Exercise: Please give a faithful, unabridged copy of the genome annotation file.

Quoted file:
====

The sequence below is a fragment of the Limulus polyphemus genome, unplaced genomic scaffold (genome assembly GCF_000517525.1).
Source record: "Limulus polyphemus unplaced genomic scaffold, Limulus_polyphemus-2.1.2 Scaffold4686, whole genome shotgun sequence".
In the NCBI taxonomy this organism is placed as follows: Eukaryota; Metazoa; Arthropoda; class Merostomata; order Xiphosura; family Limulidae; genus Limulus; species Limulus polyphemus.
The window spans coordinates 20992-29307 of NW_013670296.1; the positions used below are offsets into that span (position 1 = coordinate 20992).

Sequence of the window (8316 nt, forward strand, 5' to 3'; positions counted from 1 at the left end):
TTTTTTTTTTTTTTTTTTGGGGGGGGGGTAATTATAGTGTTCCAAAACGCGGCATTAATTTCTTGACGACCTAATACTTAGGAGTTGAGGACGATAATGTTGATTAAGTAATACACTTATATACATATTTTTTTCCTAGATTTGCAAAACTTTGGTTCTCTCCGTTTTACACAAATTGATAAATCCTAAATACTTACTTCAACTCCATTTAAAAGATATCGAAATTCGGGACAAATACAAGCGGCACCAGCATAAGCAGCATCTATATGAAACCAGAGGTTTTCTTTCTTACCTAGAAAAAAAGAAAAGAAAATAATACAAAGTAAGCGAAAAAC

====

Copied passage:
The sequence below is a fragment of the Limulus polyphemus genome, unplaced genomic scaffold (genome assembly GCF_000517525.1).
Source record: "Limulus polyphemus unplaced genomic scaffold, Limulus_polyphemus-2.1.2 Scaffold4686, whole genome shotgun sequence".
In the NCBI taxonomy this organism is placed as follows: Eukaryota; Metazoa; Arthropoda; class Merostomata; order Xiphosura; family Limulidae; genus Limulus; species Limulus polyphemus.
The window spans coordinates 20992-29307 of NW_013670296.1; the positions used below are offsets into that span (position 1 = coordinate 20992).

Sequence of the window (8316 nt, forward strand, 5' to 3'; positions counted from 1 at the left end):
TTTTTTTTTTTTTTTTTTGGGGGGGGGGTAATTATAGTGTTCCAAAACGCGGCATTAATTTCTTGACGACCTAATACTTAGGAGTTGAGGACGATAATGTTGATTAAGTAATACACTTATATACATATTTTTTTCCTAGATTTGCAAAACTTTGGTTCTCTCCGTTTTACACAAATTGATAAATCCTAAATACTTACTTCAACTCCATTTAAAAGATATCGAAATTCGGGACAAATACAAGCGGCACCAGCATAAGCAGCATCTATATGAAACCAGAGGTTTTCTTTCTTACCTAGAAAAAAAGAAAAGAAAATAATACAAAGTAAGCGAAAAAC